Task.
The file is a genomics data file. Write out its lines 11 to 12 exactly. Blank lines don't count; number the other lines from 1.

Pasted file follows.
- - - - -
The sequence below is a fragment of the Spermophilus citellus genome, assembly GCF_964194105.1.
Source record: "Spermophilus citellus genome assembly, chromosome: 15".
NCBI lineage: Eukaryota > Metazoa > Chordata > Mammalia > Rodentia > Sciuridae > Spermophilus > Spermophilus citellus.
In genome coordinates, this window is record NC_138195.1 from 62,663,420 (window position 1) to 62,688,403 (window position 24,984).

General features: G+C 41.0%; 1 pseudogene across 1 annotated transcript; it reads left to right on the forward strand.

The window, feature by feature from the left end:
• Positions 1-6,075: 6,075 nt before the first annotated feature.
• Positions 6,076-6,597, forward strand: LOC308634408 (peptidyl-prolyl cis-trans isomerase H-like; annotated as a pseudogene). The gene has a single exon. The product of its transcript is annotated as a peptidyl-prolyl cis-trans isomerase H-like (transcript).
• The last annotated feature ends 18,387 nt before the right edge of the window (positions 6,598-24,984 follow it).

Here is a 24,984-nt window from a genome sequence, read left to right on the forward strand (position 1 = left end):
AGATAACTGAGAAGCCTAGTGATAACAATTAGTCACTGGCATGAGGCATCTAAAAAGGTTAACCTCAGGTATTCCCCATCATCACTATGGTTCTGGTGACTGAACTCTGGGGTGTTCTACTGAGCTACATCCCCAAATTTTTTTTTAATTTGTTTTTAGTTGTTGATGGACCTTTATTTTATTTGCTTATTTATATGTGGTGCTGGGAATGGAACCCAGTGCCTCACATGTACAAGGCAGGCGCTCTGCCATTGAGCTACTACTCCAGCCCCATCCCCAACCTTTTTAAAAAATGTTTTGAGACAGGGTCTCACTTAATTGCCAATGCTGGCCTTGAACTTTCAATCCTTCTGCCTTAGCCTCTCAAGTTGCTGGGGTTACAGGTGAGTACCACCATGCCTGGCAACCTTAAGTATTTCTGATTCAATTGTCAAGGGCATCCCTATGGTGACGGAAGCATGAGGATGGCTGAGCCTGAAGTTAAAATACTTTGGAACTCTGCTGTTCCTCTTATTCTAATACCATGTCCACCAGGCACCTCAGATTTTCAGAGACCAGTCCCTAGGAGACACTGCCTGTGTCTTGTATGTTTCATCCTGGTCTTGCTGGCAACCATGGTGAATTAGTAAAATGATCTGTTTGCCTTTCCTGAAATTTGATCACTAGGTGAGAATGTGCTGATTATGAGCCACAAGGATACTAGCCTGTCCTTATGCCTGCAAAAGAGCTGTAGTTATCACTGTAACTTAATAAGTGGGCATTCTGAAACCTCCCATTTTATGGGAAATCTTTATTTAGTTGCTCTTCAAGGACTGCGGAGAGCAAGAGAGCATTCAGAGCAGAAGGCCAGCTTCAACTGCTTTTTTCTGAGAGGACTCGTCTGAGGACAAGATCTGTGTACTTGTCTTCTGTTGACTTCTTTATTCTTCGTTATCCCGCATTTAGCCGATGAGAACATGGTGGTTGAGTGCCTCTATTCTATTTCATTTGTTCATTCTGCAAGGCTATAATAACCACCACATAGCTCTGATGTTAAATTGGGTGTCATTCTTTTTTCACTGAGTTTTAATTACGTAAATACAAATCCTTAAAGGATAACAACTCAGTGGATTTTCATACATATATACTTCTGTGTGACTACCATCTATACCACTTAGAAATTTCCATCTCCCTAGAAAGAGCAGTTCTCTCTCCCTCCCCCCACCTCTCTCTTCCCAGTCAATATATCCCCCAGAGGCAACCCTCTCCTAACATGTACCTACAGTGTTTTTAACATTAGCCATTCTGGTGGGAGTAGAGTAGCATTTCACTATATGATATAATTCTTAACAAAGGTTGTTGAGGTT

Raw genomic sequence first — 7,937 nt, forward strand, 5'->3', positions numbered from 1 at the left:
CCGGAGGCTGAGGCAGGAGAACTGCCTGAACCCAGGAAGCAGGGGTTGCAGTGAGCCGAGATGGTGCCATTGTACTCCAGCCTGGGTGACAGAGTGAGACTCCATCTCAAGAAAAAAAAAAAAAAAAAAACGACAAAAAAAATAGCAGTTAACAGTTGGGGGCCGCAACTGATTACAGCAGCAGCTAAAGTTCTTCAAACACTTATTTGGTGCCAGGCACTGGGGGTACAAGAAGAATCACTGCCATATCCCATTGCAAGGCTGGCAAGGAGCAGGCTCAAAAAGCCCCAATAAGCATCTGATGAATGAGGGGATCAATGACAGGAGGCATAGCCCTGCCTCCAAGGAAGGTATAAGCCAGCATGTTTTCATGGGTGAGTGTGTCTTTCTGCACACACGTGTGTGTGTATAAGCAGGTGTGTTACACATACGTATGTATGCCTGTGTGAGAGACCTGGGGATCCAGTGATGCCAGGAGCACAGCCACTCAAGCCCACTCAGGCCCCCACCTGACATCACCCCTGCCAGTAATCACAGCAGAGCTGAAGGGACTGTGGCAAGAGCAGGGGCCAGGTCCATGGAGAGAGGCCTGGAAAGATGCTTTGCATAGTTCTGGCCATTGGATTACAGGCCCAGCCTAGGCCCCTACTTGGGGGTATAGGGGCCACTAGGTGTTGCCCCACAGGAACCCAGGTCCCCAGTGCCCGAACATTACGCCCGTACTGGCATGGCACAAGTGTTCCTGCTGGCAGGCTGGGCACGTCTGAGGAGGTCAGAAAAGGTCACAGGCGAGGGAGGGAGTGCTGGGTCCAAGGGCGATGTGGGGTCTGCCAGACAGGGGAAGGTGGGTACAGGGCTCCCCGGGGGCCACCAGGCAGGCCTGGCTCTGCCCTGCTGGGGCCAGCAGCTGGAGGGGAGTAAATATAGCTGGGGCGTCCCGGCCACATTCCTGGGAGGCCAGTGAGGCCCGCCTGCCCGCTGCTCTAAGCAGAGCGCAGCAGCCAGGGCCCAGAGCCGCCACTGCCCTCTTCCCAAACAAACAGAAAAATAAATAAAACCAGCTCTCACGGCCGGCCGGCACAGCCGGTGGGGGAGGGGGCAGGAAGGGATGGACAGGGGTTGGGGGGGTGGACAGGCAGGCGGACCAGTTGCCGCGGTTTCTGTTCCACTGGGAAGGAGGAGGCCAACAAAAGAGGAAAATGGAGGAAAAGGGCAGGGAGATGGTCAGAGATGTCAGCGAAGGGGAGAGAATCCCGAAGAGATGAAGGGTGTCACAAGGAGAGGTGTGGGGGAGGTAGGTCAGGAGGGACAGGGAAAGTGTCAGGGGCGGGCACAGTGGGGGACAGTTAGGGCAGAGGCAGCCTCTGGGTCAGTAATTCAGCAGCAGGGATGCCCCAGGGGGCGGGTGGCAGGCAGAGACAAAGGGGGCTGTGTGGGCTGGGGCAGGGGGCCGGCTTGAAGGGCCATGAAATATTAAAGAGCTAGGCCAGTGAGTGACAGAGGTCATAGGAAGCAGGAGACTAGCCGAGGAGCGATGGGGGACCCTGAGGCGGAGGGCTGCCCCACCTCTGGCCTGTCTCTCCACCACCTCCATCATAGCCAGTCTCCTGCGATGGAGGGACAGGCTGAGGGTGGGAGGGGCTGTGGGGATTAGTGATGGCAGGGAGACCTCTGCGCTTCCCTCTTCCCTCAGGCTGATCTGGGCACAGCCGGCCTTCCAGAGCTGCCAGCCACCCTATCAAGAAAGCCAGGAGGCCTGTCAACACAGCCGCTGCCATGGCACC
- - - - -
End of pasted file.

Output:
AGATAACTGAGAAGCCTAGTGATAACAATTAGTCACTGGCATGAGGCATCTAAAAAGGTTAACCTCAGGTATTCCCCATCATCACTATGGTTCTGGTGACTGAACTCTGGGGTGTTCTACTGAGCTACATCCCCAAATTTTTTTTTAATTTGTTTTTAGTTGTTGATGGACCTTTATTTTATTTGCTTATTTATATGTGGTGCTGGGAATGGAACCCAGTGCCTCACATGTACAAGGCAGGCGCTCTGCCATTGAGCTACTACTCCAGCCCCATCCCCAACCTTTTTAAAAAATGTTTTGAGACAGGGTCTCACTTAATTGCCAATGCTGGCCTTGAACTTTCAATCCTTCTGCCTTAGCCTCTCAAGTTGCTGGGGTTACAGGTGAGTACCACCATGCCTGGCAACCTTAAGTATTTCTGATTCAATTGTCAAGGGCATCCCTATGGTGACGGAAGCATGAGGATGGCTGAGCCTGAAGTTAAAATACTTTGGAACTCTGCTGTTCCTCTTATTCTAATACCATGTCCACCAGGCACCTCAGATTTTCAGAGACCAGTCCCTAGGAGACACTGCCTGTGTCTTGTATGTTTCATCCTGGTCTTGCTGGCAACCATGGTGAATTAGTAAAATGATCTGTTTGCCTTTCCTGAAATTTGATCACTAGGTGAGAATGTGCTGATTATGAGCCACAAGGATACTAGCCTGTCCTTATGCCTGCAAAAGAGCTGTAGTTATCACTGTAACTTAATAAGTGGGCATTCTGAAACCTCCCATTTTATGGGAAATCTTTATTTAGTTGCTCTTCAAGGACTGCGGAGAGCAAGAGAGCATTCAGAGCAGAAGGCCAGCTTCAACTGCTTTTTTCTGAGAGGACTCGTCTGAGGACAAGATCTGTGTACTTGTCTTCTGTTGACTTCTTTATTCTTCGTTATCCCGCATTTAGCCGATGAGAACATGGTGGTTGAGTGCCTCTATTCTATTTCATTTGTTCATTCTGCAAGGCTATAATAACCACCACATAGCTCTGATGTTAAATTGGGTGTCATTCTTTTTTCACTGAGTTTTAATTACGTAAATACAAATCCTTAAAGGATAACAACTCAGTGGATTTTCATACATATATACTTCTGTGTGACTACCATCTATACCACTTAGAAATTTCCATCTCCCTAGAAAGAGCAGTTCTCTCTCCCTCCCCCCACCTCTCTCTTCCCAGTCAATATATCCCCCAGAGGCAACCCTCTCCTAACATGTACCTACAGTGTTTTTAACATTAGCCATTCTGGTGGGAGTAGAGTAGCATTTCACTATATGATATAATTCTTAACAAAGGTTGTTGAGGTT

Raw genomic sequence first — 7,937 nt, forward strand, 5'->3', positions numbered from 1 at the left: